Nutrient Supplements May Not Help Against COVID-19


Two small randomized clinical trials were not able to demonstrate a benefit of high dose zinc, vitamin C, or vitamin D3 for patients with COVID-19.

The first study, conducted in the U.S., examined whether high-dose zinc and/or high-dose ascorbic acid (vitamin C) reduced the severity or duration of symptoms compared to usual care among 214 adults diagnosed with COVID-19. The participants (who were not hospitalized) received 50 milligrams (mg) zinc gluconate, 8,000 mg ascorbic acid, both, or standard care for 10 days. There was no significant difference in outcomes between participants receiving standard care (no supplements) and those in the supplement groups.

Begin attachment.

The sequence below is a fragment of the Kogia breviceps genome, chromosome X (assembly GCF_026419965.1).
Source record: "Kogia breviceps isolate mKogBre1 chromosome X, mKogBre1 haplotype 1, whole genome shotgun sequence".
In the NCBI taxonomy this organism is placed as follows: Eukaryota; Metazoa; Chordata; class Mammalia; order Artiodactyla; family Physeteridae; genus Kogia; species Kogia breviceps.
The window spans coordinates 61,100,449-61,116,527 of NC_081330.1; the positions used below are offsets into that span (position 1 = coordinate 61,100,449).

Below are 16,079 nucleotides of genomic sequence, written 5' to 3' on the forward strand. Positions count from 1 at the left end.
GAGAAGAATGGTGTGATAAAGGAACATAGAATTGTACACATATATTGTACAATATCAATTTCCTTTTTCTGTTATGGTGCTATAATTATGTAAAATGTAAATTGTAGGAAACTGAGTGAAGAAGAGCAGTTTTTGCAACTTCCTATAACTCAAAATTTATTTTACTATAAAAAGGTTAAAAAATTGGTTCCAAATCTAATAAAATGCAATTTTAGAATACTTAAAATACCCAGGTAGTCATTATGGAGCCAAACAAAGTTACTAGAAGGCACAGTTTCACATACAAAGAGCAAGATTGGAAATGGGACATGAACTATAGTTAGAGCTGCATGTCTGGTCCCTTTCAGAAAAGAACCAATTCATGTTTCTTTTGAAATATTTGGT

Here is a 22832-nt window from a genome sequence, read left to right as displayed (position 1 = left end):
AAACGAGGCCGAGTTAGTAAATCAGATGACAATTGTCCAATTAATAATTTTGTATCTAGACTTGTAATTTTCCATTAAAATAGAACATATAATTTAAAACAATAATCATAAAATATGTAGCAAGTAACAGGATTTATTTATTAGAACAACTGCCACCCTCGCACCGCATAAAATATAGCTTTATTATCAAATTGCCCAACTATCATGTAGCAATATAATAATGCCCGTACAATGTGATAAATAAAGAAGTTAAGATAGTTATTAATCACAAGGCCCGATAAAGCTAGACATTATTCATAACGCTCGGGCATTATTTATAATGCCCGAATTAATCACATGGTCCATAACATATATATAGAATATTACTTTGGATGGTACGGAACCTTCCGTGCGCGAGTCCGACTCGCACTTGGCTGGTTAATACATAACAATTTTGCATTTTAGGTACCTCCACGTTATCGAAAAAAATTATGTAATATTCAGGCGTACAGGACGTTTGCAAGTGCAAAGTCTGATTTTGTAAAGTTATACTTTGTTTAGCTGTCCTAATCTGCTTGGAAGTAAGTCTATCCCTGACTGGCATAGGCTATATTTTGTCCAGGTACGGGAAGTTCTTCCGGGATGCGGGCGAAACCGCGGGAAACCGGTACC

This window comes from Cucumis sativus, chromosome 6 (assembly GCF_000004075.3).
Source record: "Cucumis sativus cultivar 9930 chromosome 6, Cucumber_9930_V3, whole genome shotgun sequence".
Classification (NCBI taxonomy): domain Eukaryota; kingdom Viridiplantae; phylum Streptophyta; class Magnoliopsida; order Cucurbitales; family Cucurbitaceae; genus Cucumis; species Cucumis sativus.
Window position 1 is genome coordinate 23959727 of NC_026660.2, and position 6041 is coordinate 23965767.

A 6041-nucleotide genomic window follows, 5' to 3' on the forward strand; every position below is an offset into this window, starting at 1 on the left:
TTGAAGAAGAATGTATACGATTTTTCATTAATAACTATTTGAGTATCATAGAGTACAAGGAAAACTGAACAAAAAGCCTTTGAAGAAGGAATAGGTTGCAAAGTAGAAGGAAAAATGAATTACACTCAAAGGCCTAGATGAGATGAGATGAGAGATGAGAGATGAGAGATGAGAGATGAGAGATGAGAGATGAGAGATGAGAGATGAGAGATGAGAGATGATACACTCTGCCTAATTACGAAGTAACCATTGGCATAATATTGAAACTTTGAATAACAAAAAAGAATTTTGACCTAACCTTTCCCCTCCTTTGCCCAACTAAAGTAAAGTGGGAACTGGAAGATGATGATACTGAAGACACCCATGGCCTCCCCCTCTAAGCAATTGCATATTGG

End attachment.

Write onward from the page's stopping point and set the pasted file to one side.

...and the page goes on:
The second randomized controlled trial gave 240 patients hospitalized in Brazil with moderate to severe COVID-19 a single dose of 200,000 IU of vitamin D3 or a placebo. While serum levels of 25-hydroxy-vitamin D went up in the supplement group, the hospital length of stay was no different than the control group. Admission to intensive care units, need for mechanical ventilation, and death rate was also not significantly different between the two groups. [Editor-in-chief’s note: These results are not definitive. Small studies can miss moderate benefits.]

While experts around the world continue to search for ways to treat COVID-19 infection, doing our best to prevent exposure through social distancing, mask wearing, and hand washing is still essential as the vaccine rolls out.



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